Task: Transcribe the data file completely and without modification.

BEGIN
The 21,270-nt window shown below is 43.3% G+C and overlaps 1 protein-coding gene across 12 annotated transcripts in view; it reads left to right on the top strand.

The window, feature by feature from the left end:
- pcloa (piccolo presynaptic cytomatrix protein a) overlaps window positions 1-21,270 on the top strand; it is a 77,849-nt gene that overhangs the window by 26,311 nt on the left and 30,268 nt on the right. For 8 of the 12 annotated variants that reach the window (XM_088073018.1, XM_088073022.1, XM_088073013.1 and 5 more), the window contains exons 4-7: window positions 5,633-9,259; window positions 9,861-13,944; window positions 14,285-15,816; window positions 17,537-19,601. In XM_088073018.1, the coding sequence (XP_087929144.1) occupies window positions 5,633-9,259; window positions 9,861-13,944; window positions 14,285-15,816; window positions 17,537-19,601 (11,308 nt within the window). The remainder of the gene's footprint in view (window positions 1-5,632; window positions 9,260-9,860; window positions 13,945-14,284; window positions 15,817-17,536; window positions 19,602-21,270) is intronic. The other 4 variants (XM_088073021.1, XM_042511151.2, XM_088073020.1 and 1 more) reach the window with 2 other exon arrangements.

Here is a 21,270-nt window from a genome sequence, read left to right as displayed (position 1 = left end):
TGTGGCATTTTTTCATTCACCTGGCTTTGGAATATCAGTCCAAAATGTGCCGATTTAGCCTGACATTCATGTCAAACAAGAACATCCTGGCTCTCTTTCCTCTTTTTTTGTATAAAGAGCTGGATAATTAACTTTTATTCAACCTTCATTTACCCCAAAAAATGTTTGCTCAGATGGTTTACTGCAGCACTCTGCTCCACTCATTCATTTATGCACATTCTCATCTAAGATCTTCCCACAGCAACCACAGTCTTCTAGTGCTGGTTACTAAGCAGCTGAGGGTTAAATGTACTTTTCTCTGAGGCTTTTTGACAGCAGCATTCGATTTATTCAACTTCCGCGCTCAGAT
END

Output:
The 21,270-nt window shown below is 43.3% G+C and overlaps 1 protein-coding gene across 12 annotated transcripts in view; it reads left to right on the top strand.

The window, feature by feature from the left end:
- pcloa (piccolo presynaptic cytomatrix protein a) overlaps window positions 1-21,270 on the top strand; it is a 77,849-nt gene that overhangs the window by 26,311 nt on the left and 30,268 nt on the right. For 8 of the 12 annotated variants that reach the window (XM_088073018.1, XM_088073022.1, XM_088073013.1 and 5 more), the window contains exons 4-7: window positions 5,633-9,259; window positions 9,861-13,944; window positions 14,285-15,816; window positions 17,537-19,601. In XM_088073018.1, the coding sequence (XP_087929144.1) occupies window positions 5,633-9,259; window positions 9,861-13,944; window positions 14,285-15,816; window positions 17,537-19,601 (11,308 nt within the window). The remainder of the gene's footprint in view (window positions 1-5,632; window positions 9,260-9,860; window positions 13,945-14,284; window positions 15,817-17,536; window positions 19,602-21,270) is intronic. The other 4 variants (XM_088073021.1, XM_042511151.2, XM_088073020.1 and 1 more) reach the window with 2 other exon arrangements.

Here is a 21,270-nt window from a genome sequence, read left to right as displayed (position 1 = left end):
TGTGGCATTTTTTCATTCACCTGGCTTTGGAATATCAGTCCAAAATGTGCCGATTTAGCCTGACATTCATGTCAAACAAGAACATCCTGGCTCTCTTTCCTCTTTTTTTGTATAAAGAGCTGGATAATTAACTTTTATTCAACCTTCATTTACCCCAAAAAATGTTTGCTCAGATGGTTTACTGCAGCACTCTGCTCCACTCATTCATTTATGCACATTCTCATCTAAGATCTTCCCACAGCAACCACAGTCTTCTAGTGCTGGTTACTAAGCAGCTGAGGGTTAAATGTACTTTTCTCTGAGGCTTTTTGACAGCAGCATTCGATTTATTCAACTTCCGCGCTCAGAT